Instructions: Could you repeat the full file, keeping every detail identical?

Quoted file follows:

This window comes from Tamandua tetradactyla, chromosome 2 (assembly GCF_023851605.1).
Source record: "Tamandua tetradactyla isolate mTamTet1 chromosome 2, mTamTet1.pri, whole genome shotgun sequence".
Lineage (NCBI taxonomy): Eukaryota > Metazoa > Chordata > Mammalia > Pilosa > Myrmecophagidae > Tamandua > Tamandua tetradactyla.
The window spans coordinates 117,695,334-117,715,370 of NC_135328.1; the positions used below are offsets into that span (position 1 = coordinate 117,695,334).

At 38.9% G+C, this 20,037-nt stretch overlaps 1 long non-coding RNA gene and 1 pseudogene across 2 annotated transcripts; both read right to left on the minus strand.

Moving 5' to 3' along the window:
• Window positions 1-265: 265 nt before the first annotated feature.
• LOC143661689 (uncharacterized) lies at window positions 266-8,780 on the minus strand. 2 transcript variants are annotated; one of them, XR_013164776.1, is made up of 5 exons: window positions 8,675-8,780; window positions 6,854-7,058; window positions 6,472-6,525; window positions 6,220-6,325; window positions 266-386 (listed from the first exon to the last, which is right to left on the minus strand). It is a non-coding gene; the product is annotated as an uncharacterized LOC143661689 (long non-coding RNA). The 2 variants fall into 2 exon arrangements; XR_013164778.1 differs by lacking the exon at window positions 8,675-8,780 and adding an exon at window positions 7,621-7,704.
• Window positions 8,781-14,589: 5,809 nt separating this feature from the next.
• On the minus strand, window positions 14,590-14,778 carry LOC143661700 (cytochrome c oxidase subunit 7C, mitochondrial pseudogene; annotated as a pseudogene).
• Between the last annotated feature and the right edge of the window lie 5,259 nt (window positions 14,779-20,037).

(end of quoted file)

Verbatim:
This window comes from Tamandua tetradactyla, chromosome 2 (assembly GCF_023851605.1).
Source record: "Tamandua tetradactyla isolate mTamTet1 chromosome 2, mTamTet1.pri, whole genome shotgun sequence".
Lineage (NCBI taxonomy): Eukaryota > Metazoa > Chordata > Mammalia > Pilosa > Myrmecophagidae > Tamandua > Tamandua tetradactyla.
The window spans coordinates 117,695,334-117,715,370 of NC_135328.1; the positions used below are offsets into that span (position 1 = coordinate 117,695,334).

At 38.9% G+C, this 20,037-nt stretch overlaps 1 long non-coding RNA gene and 1 pseudogene across 2 annotated transcripts; both read right to left on the minus strand.

Moving 5' to 3' along the window:
• Window positions 1-265: 265 nt before the first annotated feature.
• LOC143661689 (uncharacterized) lies at window positions 266-8,780 on the minus strand. 2 transcript variants are annotated; one of them, XR_013164776.1, is made up of 5 exons: window positions 8,675-8,780; window positions 6,854-7,058; window positions 6,472-6,525; window positions 6,220-6,325; window positions 266-386 (listed from the first exon to the last, which is right to left on the minus strand). It is a non-coding gene; the product is annotated as an uncharacterized LOC143661689 (long non-coding RNA). The 2 variants fall into 2 exon arrangements; XR_013164778.1 differs by lacking the exon at window positions 8,675-8,780 and adding an exon at window positions 7,621-7,704.
• Window positions 8,781-14,589: 5,809 nt separating this feature from the next.
• On the minus strand, window positions 14,590-14,778 carry LOC143661700 (cytochrome c oxidase subunit 7C, mitochondrial pseudogene; annotated as a pseudogene).
• Between the last annotated feature and the right edge of the window lie 5,259 nt (window positions 14,779-20,037).